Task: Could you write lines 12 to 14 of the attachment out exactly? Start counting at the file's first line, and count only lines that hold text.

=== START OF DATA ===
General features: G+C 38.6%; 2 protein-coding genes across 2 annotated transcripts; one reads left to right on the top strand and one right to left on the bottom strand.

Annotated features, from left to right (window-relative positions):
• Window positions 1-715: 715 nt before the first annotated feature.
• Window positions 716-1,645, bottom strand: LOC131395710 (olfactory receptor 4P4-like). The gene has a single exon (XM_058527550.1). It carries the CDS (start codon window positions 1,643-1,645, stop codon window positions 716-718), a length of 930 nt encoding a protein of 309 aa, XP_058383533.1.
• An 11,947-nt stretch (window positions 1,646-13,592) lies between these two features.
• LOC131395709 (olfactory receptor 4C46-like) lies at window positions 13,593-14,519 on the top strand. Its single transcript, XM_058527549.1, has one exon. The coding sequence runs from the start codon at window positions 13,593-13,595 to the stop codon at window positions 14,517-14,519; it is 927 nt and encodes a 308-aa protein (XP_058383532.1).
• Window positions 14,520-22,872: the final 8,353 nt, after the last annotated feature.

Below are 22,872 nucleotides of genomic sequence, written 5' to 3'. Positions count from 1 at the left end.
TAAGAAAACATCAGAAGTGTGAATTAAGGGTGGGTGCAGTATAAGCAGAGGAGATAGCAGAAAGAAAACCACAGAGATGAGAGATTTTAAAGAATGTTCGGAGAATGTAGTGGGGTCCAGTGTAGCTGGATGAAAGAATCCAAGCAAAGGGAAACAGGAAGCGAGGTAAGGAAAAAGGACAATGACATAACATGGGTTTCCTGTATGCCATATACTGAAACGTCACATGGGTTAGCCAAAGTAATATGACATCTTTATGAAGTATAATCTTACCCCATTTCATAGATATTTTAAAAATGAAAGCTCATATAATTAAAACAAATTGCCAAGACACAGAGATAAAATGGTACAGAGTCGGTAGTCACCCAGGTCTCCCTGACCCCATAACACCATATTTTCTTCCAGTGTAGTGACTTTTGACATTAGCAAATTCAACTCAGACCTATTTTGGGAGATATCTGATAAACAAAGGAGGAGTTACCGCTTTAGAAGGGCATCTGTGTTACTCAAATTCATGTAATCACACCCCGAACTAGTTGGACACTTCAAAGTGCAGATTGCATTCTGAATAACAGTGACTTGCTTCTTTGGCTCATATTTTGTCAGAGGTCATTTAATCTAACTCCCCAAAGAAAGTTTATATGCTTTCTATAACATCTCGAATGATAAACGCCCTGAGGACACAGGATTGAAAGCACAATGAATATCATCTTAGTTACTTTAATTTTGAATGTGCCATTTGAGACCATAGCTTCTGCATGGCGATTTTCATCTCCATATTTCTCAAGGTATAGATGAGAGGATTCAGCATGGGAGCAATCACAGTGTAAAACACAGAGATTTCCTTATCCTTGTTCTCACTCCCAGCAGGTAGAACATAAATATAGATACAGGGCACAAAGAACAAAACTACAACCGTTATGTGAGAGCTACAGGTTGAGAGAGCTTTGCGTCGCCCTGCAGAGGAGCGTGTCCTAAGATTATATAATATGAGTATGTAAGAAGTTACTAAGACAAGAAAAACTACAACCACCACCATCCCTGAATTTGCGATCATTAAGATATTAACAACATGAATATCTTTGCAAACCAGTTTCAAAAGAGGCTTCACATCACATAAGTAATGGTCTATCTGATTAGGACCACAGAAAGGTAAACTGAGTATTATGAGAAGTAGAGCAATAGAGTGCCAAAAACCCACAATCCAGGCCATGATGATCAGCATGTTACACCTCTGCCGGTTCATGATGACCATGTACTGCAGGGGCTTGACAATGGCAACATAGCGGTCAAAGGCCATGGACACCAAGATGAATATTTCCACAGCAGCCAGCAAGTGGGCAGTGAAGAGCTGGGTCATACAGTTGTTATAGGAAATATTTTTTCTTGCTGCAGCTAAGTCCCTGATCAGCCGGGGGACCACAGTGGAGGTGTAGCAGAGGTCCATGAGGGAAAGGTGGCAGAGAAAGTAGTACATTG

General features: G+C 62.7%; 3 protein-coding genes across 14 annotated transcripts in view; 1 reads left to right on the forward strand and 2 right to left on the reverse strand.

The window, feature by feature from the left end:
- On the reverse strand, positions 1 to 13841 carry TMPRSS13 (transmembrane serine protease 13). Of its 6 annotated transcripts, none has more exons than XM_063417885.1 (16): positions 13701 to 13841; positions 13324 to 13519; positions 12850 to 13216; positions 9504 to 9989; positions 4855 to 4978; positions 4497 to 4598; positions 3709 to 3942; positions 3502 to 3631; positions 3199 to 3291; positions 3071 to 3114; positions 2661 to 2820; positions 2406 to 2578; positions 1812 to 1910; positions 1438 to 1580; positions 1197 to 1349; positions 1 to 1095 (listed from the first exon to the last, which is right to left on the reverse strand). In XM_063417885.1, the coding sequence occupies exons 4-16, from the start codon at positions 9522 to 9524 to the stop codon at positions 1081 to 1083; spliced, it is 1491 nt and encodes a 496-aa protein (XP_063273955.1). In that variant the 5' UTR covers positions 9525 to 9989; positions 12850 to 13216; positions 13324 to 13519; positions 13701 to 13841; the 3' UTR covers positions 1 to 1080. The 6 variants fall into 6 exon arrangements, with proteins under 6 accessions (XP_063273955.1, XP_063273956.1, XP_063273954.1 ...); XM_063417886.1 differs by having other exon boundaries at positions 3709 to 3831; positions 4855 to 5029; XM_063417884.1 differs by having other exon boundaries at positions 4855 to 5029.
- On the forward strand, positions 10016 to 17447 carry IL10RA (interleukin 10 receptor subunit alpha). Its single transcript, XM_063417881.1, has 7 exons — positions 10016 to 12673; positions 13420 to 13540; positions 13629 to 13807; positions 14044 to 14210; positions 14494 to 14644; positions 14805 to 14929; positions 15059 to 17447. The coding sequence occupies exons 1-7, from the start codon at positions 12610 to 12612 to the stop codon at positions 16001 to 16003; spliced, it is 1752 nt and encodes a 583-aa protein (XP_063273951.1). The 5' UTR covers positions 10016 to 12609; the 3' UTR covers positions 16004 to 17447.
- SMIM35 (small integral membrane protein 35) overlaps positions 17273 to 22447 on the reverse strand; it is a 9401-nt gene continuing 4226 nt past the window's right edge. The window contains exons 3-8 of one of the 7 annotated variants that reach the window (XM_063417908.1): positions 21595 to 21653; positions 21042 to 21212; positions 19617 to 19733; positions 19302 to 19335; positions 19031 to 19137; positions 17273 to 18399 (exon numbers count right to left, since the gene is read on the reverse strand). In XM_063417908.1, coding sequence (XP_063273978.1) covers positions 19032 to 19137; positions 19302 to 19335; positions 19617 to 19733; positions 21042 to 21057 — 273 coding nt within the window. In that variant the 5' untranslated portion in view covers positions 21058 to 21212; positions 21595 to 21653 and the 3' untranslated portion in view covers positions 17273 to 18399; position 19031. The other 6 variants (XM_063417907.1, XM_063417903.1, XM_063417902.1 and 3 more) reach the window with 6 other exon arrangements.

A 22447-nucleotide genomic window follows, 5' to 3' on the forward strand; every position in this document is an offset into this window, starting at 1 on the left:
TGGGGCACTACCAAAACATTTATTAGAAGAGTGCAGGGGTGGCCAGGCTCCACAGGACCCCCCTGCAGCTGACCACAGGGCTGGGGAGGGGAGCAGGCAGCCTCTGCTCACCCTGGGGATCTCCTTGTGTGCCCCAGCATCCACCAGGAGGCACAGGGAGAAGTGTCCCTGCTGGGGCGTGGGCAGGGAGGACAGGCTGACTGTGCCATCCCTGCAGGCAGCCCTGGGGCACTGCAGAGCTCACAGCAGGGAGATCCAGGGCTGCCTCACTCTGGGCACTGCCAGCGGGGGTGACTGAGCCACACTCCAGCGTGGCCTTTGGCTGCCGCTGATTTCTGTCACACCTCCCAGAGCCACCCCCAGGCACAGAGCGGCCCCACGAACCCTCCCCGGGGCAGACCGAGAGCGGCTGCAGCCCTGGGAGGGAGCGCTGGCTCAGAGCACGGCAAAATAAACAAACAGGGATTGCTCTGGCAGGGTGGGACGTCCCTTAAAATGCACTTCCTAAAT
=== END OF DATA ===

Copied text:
- On the reverse strand, positions 1 to 13841 carry TMPRSS13 (transmembrane serine protease 13). Of its 6 annotated transcripts, none has more exons than XM_063417885.1 (16): positions 13701 to 13841; positions 13324 to 13519; positions 12850 to 13216; positions 9504 to 9989; positions 4855 to 4978; positions 4497 to 4598; positions 3709 to 3942; positions 3502 to 3631; positions 3199 to 3291; positions 3071 to 3114; positions 2661 to 2820; positions 2406 to 2578; positions 1812 to 1910; positions 1438 to 1580; positions 1197 to 1349; positions 1 to 1095 (listed from the first exon to the last, which is right to left on the reverse strand). In XM_063417885.1, the coding sequence occupies exons 4-16, from the start codon at positions 9522 to 9524 to the stop codon at positions 1081 to 1083; spliced, it is 1491 nt and encodes a 496-aa protein (XP_063273955.1). In that variant the 5' UTR covers positions 9525 to 9989; positions 12850 to 13216; positions 13324 to 13519; positions 13701 to 13841; the 3' UTR covers positions 1 to 1080. The 6 variants fall into 6 exon arrangements, with proteins under 6 accessions (XP_063273955.1, XP_063273956.1, XP_063273954.1 ...); XM_063417886.1 differs by having other exon boundaries at positions 3709 to 3831; positions 4855 to 5029; XM_063417884.1 differs by having other exon boundaries at positions 4855 to 5029.
- On the forward strand, positions 10016 to 17447 carry IL10RA (interleukin 10 receptor subunit alpha). Its single transcript, XM_063417881.1, has 7 exons — positions 10016 to 12673; positions 13420 to 13540; positions 13629 to 13807; positions 14044 to 14210; positions 14494 to 14644; positions 14805 to 14929; positions 15059 to 17447. The coding sequence occupies exons 1-7, from the start codon at positions 12610 to 12612 to the stop codon at positions 16001 to 16003; spliced, it is 1752 nt and encodes a 583-aa protein (XP_063273951.1). The 5' UTR covers positions 10016 to 12609; the 3' UTR covers positions 16004 to 17447.
- SMIM35 (small integral membrane protein 35) overlaps positions 17273 to 22447 on the reverse strand; it is a 9401-nt gene continuing 4226 nt past the window's right edge. The window contains exons 3-8 of one of the 7 annotated variants that reach the window (XM_063417908.1): positions 21595 to 21653; positions 21042 to 21212; positions 19617 to 19733; positions 19302 to 19335; positions 19031 to 19137; positions 17273 to 18399 (exon numbers count right to left, since the gene is read on the reverse strand). In XM_063417908.1, coding sequence (XP_063273978.1) covers positions 19032 to 19137; positions 19302 to 19335; positions 19617 to 19733; positions 21042 to 21057 — 273 coding nt within the window. In that variant the 5' untranslated portion in view covers positions 21058 to 21212; positions 21595 to 21653 and the 3' untranslated portion in view covers positions 17273 to 18399; position 19031. The other 6 variants (XM_063417907.1, XM_063417903.1, XM_063417902.1 and 3 more) reach the window with 6 other exon arrangements.